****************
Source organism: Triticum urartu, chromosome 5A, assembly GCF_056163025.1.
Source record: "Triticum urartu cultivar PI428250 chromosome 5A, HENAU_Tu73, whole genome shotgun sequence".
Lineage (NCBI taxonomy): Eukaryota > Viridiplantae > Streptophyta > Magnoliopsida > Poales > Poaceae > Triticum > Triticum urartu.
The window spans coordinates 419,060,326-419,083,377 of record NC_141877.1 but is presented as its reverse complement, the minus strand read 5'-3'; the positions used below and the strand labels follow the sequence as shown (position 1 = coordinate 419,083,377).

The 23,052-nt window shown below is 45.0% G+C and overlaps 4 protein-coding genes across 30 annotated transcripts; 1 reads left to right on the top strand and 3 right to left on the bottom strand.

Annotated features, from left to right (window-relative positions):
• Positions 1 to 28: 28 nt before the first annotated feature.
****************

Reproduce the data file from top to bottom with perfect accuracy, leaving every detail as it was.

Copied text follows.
Source organism: Triticum urartu, chromosome 5A, assembly GCF_056163025.1.
Source record: "Triticum urartu cultivar PI428250 chromosome 5A, HENAU_Tu73, whole genome shotgun sequence".
Lineage (NCBI taxonomy): Eukaryota > Viridiplantae > Streptophyta > Magnoliopsida > Poales > Poaceae > Triticum > Triticum urartu.
The window spans coordinates 419,060,326-419,083,377 of record NC_141877.1 but is presented as its reverse complement, the minus strand read 5'-3'; the positions used below and the strand labels follow the sequence as shown (position 1 = coordinate 419,083,377).

The 23,052-nt window shown below is 45.0% G+C and overlaps 4 protein-coding genes across 30 annotated transcripts; 1 reads left to right on the top strand and 3 right to left on the bottom strand.

Annotated features, from left to right (window-relative positions):
• Positions 1 to 28: 28 nt before the first annotated feature.